World Telecommunication Development Conference
30 March 2014, Dubai, UAEعربي
Ladies and gentlemen,
It is a great pleasure to be with you here in Dubai today. Let me offer my sincere thanks and appreciation to the United Arab Emirates for all its efforts in the excellent organization and facilities for this conference. I would like to express my thanks to the local authorities of Dubai for their very kind hospitality.
Ladies and gentlemen,
I think we are all well aware of the importance of this sixth WTDC, and I am encouraged to see such a high level of participation.
What we decide and define here over the next two weeks will shape not just the future of ICT development over the next four years, but the future shape of the very world we live in.
In today’s fast-moving ICT sector, four years is a very long time. To see how long that really is, let’s look back to 2010, when we last held the WTDC, in Hyderabad, India.
Since then the ICT landscape has changed in extraordinary and unexpected ways.
We have seen the number of fixed-line subscriptions continue to fall, and there are now around 82 million fewer fixed-line subscriptions than there were at the beginning of 2010.
This fall in fixed lines has been massively more than compensated for by mobile growth over the same period – with net additions of almost 2.2 billion mobile cellular subscriptions since the beginning of 2010.
And the great news for this Conference is that almost all of this growth has been in the developing world, which accounted for 90% of the net additions – very close to two billion new mobile cellular subscriptions have been added in the past four years.
The same pattern is true of the growth in internet users, where 817 million of the one billion new internet users over the past four years have come from the developing world.
We have also seen social media continue to skyrocket. When we met in Hyderabad, four years ago, there were around 30 million users of Twitter, and 400 million users of Facebook. Today hundreds of millions of tweets are sent every day, and Facebook has over 1.2 billion users.
Does that mean our job is finished?
Of course not!
And that’s why we’re all here.
While over three quarters of people in the developed world now have access to the internet, more than two thirds of people in the developing world still do not.
In the developed world, fixed and mobile broadband penetration rates at the beginning of 2014 stood at 27.2% and 74.8% respectively. In the developing world, they stood at 6.1% and 19.8%.
These are powerful numbers, but they also demonstrate the extraordinary opportunities that lie ahead.
ICTs – and in particular broadband networks – offer perhaps the greatest opportunity we have ever had to make rapid and profound advances in global social and economic development.
This is of tremendous and timely importance, as we approach the cusp between the MDGs next year, and the beginning of the post-2015 development process.
And this of course is why ‘Broadband for Sustainable Development’ has been chosen as the theme for WTDC this year.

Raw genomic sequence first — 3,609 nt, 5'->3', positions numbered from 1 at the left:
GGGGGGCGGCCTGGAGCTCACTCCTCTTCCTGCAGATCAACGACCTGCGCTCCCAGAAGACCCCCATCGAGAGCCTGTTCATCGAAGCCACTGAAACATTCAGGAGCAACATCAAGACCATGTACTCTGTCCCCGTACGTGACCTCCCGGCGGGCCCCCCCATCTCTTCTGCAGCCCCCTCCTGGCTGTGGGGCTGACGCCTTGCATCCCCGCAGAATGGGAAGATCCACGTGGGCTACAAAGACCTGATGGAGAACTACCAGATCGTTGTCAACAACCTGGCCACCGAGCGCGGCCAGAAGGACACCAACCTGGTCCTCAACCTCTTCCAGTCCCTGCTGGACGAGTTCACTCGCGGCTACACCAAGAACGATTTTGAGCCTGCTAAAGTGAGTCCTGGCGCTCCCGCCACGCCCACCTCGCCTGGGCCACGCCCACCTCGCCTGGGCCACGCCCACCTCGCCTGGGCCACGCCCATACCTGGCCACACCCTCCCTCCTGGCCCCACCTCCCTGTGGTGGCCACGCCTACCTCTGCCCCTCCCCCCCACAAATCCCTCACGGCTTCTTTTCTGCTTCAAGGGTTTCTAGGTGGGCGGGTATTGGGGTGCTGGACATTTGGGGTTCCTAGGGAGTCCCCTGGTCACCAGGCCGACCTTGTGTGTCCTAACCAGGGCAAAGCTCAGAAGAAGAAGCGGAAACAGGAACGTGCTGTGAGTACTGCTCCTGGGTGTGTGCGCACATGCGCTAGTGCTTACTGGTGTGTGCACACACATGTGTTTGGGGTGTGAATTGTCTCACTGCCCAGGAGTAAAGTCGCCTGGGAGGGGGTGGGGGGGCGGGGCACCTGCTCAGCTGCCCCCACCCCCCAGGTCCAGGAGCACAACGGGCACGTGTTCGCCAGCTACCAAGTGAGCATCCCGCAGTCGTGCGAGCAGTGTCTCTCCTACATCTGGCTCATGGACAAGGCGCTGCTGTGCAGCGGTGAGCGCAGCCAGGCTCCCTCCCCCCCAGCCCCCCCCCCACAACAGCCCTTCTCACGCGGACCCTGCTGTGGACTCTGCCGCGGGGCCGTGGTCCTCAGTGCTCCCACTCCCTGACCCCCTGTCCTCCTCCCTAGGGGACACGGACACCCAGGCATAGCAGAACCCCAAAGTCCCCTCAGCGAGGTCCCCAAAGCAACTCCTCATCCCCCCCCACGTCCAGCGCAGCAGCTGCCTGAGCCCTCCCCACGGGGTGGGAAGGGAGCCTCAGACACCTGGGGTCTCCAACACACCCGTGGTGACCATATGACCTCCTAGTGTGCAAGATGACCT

Like you, I am convinced that by extending access to broadband, countries will quickly accelerate sustainable social and economic progress.
By delivering efficiencies across so many areas – from education and healthcare to transportation, water and energy – broadband networks can quickly pay for themselves, creating a virtuous circle of investment, productivity and human development.
To help world leaders see the ways that broadband can accelerate the achievement of the MDGs, ITU and UNESCO launched the Broadband Commission for Digital Development in 2010, just a few weeks before we last met, in Hyderabad.
In this context, and in the context of this Conference, it is especially gratifying to see broadband access growing so rapidly in the developing world – with penetration in the developing world in terms of mobile broadband growing an incredible 50% between the beginning of 2013 and the beginning of 2014.
Ladies and gentlemen,
I am an optimist, and I have tremendous faith that the public and private sectors will work together to invest in, and to roll-out, the necessary infrastructure.
They did this so well in the creation of mobile cellular networks in the developing world, and I expect to see the pattern continued for broadband.
I am also convinced that in partnership, they will also help create the necessary services that people need, and that we will quickly see enriched content developed and created that will start off a virtuous circle in stimulating demand.
As this happens, we will rapidly see broadband reach the remotest corners of our planet.
We must make sure that we do not just bring broadband to the people, but that we do so responsibly. That we preserve cyberpeace and deliver cybersecurity in a world that is always connected, and always online.
The output from this Conference will be fed into the ITU Strategic Plan which will be endorsed by the ITU’s Plenipotentiary Conference in Korea in October.
And I hope that many of you will be there to help shape our future as an organization – and to make sure we adopt a sound strategic and financial plan for the next four years.
So over the next two weeks, let’s dream big!
- Let’s think about how technological advances might shape the future;
- Let’s think about what can be done with massive increases in computational power and ever-cheaper memory;
- Let’s think about what can we do with the cloud, to make the world a better place;
- And let’s think about how can we put ever-smarter, ever-more affordable smartphones to use across the developing world.
Let’s be bold!
Let’s work together to develop the programmes and projects that will ensure ICTs really do deliver a better quality of life – for all the world’s people!